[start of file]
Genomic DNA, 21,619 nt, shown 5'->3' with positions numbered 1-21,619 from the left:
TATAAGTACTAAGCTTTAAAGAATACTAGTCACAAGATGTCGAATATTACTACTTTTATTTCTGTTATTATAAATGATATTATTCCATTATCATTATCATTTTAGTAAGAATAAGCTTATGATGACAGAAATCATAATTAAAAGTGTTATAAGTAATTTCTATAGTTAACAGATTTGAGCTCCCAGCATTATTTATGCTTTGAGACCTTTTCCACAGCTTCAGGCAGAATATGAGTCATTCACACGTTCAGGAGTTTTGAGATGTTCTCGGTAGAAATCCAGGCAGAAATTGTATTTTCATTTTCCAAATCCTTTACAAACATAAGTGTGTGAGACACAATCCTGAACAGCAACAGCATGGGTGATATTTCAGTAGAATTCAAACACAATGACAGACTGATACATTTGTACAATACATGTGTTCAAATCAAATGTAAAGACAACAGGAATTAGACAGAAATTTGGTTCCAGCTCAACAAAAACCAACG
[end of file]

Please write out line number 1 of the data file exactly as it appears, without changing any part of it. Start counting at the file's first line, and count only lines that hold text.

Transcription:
Genomic DNA, 21,619 nt, shown 5'->3' with positions numbered 1-21,619 from the left: